Viscosity measurements were done using a Kinexus rotatonal rheometer at shear rates ranging from 0.1 to 1000 s-1. Figure 4 illustrates that the incorporation of PVDF to NMP increases the viscosity by two orders of magnitude (approximately 200 times) relative to NMP alone and the viscosity remains largely independent of shear rate (Newtonian behavior).
Figure 4. Slurry with Carbon A (naturally occurring) has a much higher viscosity than Carbon B (synthetically produced).
Adding carbon black further increased the viscosity and the resulting slurries both revealed shear rate dependence (non-Newtonian behavior). The slurry made with Carbon A showed a much higher viscosity compared to Carbon B at high and low shear rates, which would probably increase resistance to sedimentation on standing (low shear process) and deliver a thicker electrode film on coating (high shear process). The higher viscosity may also render the coating process more hard to control, possibly leading to an irregular coating and variable layer density, which in turn brings about a variable ion transfer rate and hence battery life time (and recharge cycle time).
Size and Shape Measurement
To determine the reason behind the differences in viscosity, both carbon powder samples were tested using the Morphologi G3. The samples were spread using a low energy dispersion of 1 bar and over 70,000 particles were automatically measured using the 10x objective.
As Figure 5 shows, it was noticed that the carbon material attained from natural sources had more fine material compared to the carbon sample produced synthetically.
Figure 5. Size distributions for the naturally occurring carbon (red) and synthetically produced carbon (green).
Additionally, it was discovered that although there was minimal difference in aspect ratio between the two carbon samples, comparing circularity revealed that Carbon B, the artificial carbon material, has a higher circularity than that from natural sources, Carbon A, as illustrated in Figure 6. This is confirmed from the particle illustrated in Figure 7.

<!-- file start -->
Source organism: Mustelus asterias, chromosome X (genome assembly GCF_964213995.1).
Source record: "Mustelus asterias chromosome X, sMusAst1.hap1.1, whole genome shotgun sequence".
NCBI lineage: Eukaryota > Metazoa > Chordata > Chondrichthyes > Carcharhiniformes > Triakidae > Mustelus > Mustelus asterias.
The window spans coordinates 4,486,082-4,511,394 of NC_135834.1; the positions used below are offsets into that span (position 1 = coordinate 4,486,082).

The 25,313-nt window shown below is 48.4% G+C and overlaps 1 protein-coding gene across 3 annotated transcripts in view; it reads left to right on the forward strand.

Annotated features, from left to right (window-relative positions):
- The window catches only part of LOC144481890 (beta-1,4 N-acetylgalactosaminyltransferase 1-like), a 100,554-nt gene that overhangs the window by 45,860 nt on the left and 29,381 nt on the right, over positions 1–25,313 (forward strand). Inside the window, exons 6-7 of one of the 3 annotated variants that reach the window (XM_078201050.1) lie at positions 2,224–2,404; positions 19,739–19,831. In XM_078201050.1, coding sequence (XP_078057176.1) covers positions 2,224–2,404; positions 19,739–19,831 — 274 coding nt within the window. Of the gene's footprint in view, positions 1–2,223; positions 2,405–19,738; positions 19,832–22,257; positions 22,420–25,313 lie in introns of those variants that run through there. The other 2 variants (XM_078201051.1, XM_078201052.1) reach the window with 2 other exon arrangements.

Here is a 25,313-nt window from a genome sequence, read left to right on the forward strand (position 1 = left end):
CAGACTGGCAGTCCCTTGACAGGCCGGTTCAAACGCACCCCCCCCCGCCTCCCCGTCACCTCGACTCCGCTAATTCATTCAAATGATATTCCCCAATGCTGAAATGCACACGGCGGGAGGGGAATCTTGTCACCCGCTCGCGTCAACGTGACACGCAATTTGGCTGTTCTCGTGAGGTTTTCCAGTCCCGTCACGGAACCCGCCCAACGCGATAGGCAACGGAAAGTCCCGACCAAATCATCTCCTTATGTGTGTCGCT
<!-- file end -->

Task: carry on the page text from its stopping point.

Figure 6. The synthetically produced carbon (green) is more circular than the natural occurring carbon material (red) but there is little difference in aspect ratio.
Figure 7. Particle images illustrating the differences observed in particle shape - the naturally occurring Carbon A has a much lower circularity than the synthetically produced Carbon B.
Two carbon-based electrode materials have shown quite different viscosities when converted into a slurry, resulting in varied application behaviors during the production of batteries. Using the Morphologi G3, Malvern Panalytical has been able to reveal that the natural-source carbon has a higher proportion of fine material and irregular particles. Hence, when dispersed into a slurry the natural source carbon will yield lower packing fractions and higher viscosities.
A higher viscosity slurry decreases coating control during application to the electrode foil, which consecutively can result in an irregular coating of varying density. This influences battery performance, as the succeeding variability in ion-transfer rate causes an erratic battery lifetime. Thus, use of the Morphologi G3 to observe the slurry particle features can guarantee that these factors are controlled.
 Malvern Panalytical, “Characterization of Battery Materials using Laser Diffraction Particle Size Analysis”
 Malvern Panalytical, “Exploring the Effect of Carbon Microstructure on Lithium-ion Battery Performance”
 Malvern Panalytical, "Ten Ways to…..Control Rheology by Changing Particle Properties"
This information has been sourced, reviewed and adapted from materials provided by Malvern Panalytical.